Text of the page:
Per Capita Davis: A change is coming in how we talk about climate
Climate scientists, even a half-century ago, predicted adverse effects from “climate change,” including sea-level rise, an increase in global temperature and melting of glaciers, to name a few.
But right from the get-go, they predicted that among the first and most obvious “changes” would be an increase in extreme weather events. Why? Because the oceans are absorbing 90 percent of the heat trapped by our greenhouse gas emissions and warmer oceans inevitably alter weather patterns and amplify “normal” storms, hurricanes, heat waves and droughts into “extreme” events.
There’s been a strident continuum of denial progressing, if that’s the right word, from out and out denial that climate is “changing,” to “OK, it’s changing, but humans aren’t the cause,” to “OK, OK, we are the cause, but the situation is not urgent.” This latest evolution comes with a subtitle: “Sure, there’ve been plenty of extreme weather events, but even scientists say this storm or that drought can’t be directly attributed to climate change, and besides, it will cost too much to stop it.”
Well, the deniers have been wrong all the way along. Science now agrees that hurricanes, as an example, have always happened and will continue to happen, but they are now able to, through the science of extreme event attribution, provide judgment on the degree to which climate “change” amplifies individual weather events. And there’s a consensus that negative effects of increased CO2 in the atmosphere and the de-icing of the northern parts of the planet will swamp any potential agricultural benefits.
In a way, one has to admire the sunny optimism of the climate deniers, always looking for a bright side or silver lining, but realistically, in my view, this has to be viewed more as one covering one’s ears and singing “LALALALALALA” to block out what they consider unpleasant noise.
You may have noticed and wondered about the quote marks around the words “climate change” in the above paragraphs. I have, for a while now, taken the advice of a friend a year or so ago and begun using the term “climate crisis” to replace the softer, less urgent, less precise sounding “climate change.”
Correspondingly, I have previously adopted softer words like “skeptic” to those who oppose actions and policies to attack the climate crisis. I don’t do so lightly, but given the long history of what I consider to be intellectual dishonesty, of not changing one’s view in light of new information, but instead finding some way to rationalize facts and warp them into a preconceived conclusion, it’s appropriate to use the term “denier.”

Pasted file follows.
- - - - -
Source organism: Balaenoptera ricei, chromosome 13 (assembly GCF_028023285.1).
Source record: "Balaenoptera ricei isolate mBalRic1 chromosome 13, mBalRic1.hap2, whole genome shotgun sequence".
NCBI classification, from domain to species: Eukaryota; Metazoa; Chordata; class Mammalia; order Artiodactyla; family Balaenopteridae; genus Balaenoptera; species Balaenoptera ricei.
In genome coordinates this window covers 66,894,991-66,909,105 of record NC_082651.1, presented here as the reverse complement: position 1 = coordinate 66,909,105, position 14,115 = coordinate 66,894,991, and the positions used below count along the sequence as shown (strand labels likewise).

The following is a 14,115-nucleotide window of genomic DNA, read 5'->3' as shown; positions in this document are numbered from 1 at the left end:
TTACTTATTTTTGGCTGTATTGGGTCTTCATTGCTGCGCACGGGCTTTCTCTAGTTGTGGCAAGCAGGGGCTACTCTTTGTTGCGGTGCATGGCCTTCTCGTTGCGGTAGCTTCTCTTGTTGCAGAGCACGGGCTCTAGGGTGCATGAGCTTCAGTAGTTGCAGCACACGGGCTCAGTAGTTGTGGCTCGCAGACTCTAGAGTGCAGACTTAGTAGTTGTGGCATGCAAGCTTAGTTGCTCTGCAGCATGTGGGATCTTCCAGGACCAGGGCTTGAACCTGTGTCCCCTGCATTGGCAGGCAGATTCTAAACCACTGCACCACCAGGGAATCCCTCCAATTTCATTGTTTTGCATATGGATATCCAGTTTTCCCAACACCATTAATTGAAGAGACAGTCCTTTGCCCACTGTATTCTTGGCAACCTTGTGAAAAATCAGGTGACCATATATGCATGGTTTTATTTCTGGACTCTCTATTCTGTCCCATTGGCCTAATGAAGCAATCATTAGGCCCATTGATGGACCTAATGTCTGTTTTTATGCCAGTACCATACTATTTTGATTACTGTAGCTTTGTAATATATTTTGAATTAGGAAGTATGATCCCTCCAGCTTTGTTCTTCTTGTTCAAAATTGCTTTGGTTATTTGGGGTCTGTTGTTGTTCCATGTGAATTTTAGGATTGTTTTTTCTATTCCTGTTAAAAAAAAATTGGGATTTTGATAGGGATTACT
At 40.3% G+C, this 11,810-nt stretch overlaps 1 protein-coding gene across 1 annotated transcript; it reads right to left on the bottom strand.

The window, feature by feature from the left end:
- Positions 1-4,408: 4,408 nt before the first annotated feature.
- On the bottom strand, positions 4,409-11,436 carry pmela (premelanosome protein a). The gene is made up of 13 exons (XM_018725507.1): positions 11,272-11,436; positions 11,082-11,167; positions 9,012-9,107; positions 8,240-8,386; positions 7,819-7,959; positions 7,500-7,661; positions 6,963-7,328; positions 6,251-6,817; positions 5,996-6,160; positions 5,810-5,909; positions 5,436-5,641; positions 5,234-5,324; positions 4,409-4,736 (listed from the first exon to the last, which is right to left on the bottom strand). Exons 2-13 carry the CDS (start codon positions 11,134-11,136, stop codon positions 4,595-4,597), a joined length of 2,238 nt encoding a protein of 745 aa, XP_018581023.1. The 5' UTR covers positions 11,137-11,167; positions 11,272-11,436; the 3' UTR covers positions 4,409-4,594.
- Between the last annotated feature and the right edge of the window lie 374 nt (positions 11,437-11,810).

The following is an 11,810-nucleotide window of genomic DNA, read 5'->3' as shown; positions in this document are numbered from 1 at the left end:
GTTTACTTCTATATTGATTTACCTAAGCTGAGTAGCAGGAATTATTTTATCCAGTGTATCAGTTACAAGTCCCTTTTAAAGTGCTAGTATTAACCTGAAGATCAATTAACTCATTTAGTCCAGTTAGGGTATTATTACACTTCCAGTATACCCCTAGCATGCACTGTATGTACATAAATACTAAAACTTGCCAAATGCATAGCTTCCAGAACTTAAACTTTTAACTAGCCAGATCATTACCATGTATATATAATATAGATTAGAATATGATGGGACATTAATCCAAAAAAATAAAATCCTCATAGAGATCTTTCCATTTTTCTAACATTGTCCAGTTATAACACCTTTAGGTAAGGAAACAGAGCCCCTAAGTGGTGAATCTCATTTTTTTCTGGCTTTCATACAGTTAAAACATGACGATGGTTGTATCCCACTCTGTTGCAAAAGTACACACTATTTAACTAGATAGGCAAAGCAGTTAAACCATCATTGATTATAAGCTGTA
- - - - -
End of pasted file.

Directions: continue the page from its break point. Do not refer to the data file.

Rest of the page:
Word choice is important. A representative from Telemundo put it succinctly: “The use of clear and accurate language in covering critical subjects such as the climate emergency is not merely an option for journalists, it’s their duty.” That goes for columnists, too.
The Guardian recently announced that instead of “climate change” they would use “climate emergency,” “climate crisis” or “climate breakdown.” Lest you think this new vocabulary is only being taken up by left-leaning (whatever that means) media outlets, it can also be found at the TED Radio Hour, in CNN headlines, Noticias Telemundo (the top provider of Spanish language news in the United States), and in the name of a new committee established by the House of Representatives.
Very importantly, 16-year-old Greta Thunberg in Sweden sparked a worldwide movement of young people in part by pleading, “It’s 2019. Can we all now please stop saying ‘climate change’ and instead call it what it is: climate breakdown, climate crisis, climate emergency, ecological breakdown and ecological emergency?” Our youth are speaking truth to power.
Public Citizen, a “nonprofit consumer advocacy organization that champions the public interest,” recently coordinated the writing and delivery of a letter to all TV networks demanding that their newsrooms “call the climate crisis transforming the earth exactly what it is: a climate crisis … the words your reporters and anchors use matter. What they call something shapes how millions see it — and how entire nations act.”
As reported by Grist, information developed by Public Citizen said that “less than 10 percent of articles from the top 50 papers in the US” used the terms “climate crisis” or “climate emergency” and identified the New York Times and the Chicago Sun-Times as leading the way. In terms of TV news, only 50 out of 1,400 news segments in 2018 used either term, but, on the bright side, there were 150 mentions just in the first third of 2019.
If you read this column on a regular basis, it’s no secret that I’ve had a long argument with myself about whether to use “change” or “crisis.” Some say “change” (and “warming”) is too well known and it’s a mistake to switch now. Some also argue that the word “crisis” is too scary, makes people uncomfortable and will alienate those who are trying to make up their minds about how they feel or think about the issue.
I think “crisis” more accurately reflects where we are in terms of creating the urgency needed to replace complacency, and I’m replacing “skeptic” with “denier.”
— John Mott-Smith is a resident of Davis. This column appears the first and third
Wednesday of each month. Please send comments to firstname.lastname@example.org.
Crossposted from the Davis Enterprise
Published online on July 17, 2019 | Printed in the July 17, 2019 edition on page A4
Cool Davis is a coalition of citizens, the City of Davis, and community organizations working to empower our community to reduce greenhouse gas emissions.
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